St. Paul, Oregon
|St. Paul, Oregon|
U.S. Bank branch in the city
Location in Oregon
|• Mayor||Kim Wallis|
|• Total||0.29 sq mi (0.75 km2)|
|• Land||0.29 sq mi (0.75 km2)|
|• Water||0 sq mi (0 km2)|
|Elevation||169 ft (51.5 m)|
|• Estimate (2012)||425|
|• Density||1,451.7/sq mi (560.5/km2)|
|Time zone||Pacific (UTC-8)|
|• Summer (DST)||Pacific (UTC-7)|
|Area code(s)||503 and 971|
|FIPS code||41-64850 |
|GNIS feature ID||1163248|
St. Paul is a city in Marion County, Oregon, United States. It is named after the Saint Paul Mission founded by Archbishop François Norbert Blanchet, who arrived in the Oregon Country in 1838 to minister to the Catholic inhabitants of French Prairie. The population was 421 at the 2010 census. The city is part of the Salem Metropolitan Statistical Area.
French Prairie settlers built a log church near this locale in 1836. On January 6, 1839, Father (later Archbishop) Blanchet celebrated the first Catholic mass in Oregon at St. Paul, when he blessed the log church and dedicated it to St. Paul.
St. Paul post office was established in 1874. The city was incorporated in 1901.
St. Paul Pioneer Cemetery, founded in 1839, is the burial location for William Cannon, the only authenticated Revolutionary War veteran buried in Oregon. He had arrived in Oregon in 1811 as part of John Jacob Astor's American Fur Company. His is the only grave marked with an upright headstone in the cemetery. Only one other grave is marked; the rest of the grave markers were mistakenly bulldozed in the 1930s.
Along with Cannon, 535 other early settlers and Native Americans are buried in the pioneer cemetery, including Étienne Lucier, known as "The Father of Oregon Agriculture", and François Rivet and Philippe Degre who claimed to be members of the Lewis and Clark Expedition. Rivet had accompanied the expedition as far as Fort Mandan, and Degre attached himself in to the company while they wintered there in 1804–1805.
A wall of remembrance in the cemetery was dedicated in 2005, with members of the Confederated Tribes of the Grand Ronde Community of Oregon as honored guests. Early French Canadian settlers often married women from the local tribes, which included the Clackamas, Molala and Kalapuya.
Archbishop Blanchet was originally buried in the pioneer cemetery, but his remains were later moved to St. Paul Catholic Cemetery a few blocks away. The new cemetery was founded in 1875 and includes a "Nuns Corner", where several sisters who had originally been buried in a corner of the convent garden were reinterred. Early settler and provisional legislator William J. Bailey is also buried at the new cemetery.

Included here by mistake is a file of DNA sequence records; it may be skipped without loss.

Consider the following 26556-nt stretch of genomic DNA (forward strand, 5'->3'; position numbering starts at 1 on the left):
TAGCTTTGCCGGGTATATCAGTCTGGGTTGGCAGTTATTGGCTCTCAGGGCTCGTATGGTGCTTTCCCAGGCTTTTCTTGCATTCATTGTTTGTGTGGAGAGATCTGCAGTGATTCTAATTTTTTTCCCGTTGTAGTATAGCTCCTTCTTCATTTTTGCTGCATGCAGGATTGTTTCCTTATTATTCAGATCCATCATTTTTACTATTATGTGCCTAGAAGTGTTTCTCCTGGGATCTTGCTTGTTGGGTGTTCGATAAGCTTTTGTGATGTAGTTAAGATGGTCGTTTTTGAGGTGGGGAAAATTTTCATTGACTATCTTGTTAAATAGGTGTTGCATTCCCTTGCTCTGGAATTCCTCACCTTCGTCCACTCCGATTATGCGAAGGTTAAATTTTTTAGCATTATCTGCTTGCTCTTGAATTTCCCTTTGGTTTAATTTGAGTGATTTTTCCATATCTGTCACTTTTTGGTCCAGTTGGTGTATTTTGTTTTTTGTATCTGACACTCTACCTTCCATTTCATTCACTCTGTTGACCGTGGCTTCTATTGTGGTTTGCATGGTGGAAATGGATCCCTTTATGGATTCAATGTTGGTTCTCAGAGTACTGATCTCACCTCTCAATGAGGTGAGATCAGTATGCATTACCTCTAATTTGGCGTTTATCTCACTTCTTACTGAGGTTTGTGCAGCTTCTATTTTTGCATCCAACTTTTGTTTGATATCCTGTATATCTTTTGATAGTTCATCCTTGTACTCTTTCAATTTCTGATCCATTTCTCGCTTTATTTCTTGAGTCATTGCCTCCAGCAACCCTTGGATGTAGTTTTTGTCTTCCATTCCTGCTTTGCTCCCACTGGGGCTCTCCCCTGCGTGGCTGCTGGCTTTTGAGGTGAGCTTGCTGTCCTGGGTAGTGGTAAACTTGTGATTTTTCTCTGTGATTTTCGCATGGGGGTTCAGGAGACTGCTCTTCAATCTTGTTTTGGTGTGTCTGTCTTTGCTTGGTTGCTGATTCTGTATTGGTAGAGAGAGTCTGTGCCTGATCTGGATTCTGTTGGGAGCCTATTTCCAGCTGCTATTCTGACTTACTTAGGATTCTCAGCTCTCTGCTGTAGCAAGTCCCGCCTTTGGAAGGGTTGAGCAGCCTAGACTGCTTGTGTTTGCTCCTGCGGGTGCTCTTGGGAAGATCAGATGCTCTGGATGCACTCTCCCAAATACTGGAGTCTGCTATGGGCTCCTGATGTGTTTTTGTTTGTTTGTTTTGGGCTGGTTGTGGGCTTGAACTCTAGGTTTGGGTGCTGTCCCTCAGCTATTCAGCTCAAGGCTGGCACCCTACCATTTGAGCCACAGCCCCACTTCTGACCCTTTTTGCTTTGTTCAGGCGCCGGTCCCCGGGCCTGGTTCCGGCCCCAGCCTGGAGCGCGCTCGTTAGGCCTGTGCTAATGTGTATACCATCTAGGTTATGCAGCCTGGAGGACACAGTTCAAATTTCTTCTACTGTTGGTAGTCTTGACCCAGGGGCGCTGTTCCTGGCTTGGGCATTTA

As of the census of 2010, there were 421 people, 147 households, and 113 families residing in the city. The population density was 1,451.7 inhabitants per square mile (560.5/km2). There were 151 housing units at an average density of 520.7 per square mile (201.0/km2). The racial makeup of the city was 94.1% White, 0.5% Native American, 4.8% from other races, and 0.7% from two or more races. Hispanic or Latino of any race were 14.7% of the population.
There were 147 households of which 43.5% had children under the age of 18 living with them, 66.0% were married couples living together, 6.1% had a female householder with no husband present, 4.8% had a male householder with no wife present, and 23.1% were non-families. 20.4% of all households were made up of individuals and 9.5% had someone living alone who was 65 years of age or older. The average household size was 2.86 and the average family size was 3.28.
The median age in the city was 38 years. 30.9% of residents were under the age of 18; 4.9% were between the ages of 18 and 24; 26.5% were from 25 to 44; 25.7% were from 45 to 64; and 12.4% were 65 years of age or older. The gender makeup of the city was 49.2% male and 50.8% female.
As of the census of 2000, there were 354 people, 123 households, and 90 families residing in the city. The population density was 1,231.4 people per square mile (471.3/km²). There were 128 housing units at an average density of 445.2 per square mile (170.4/km²). The racial makeup of the city was 78.25% White, 0.28% African American, 0.56% Native American, 0.28% Asian, 18.08% from other races, and 2.54% from two or more races. Hispanic or Latino of any race were 25.71% of the population.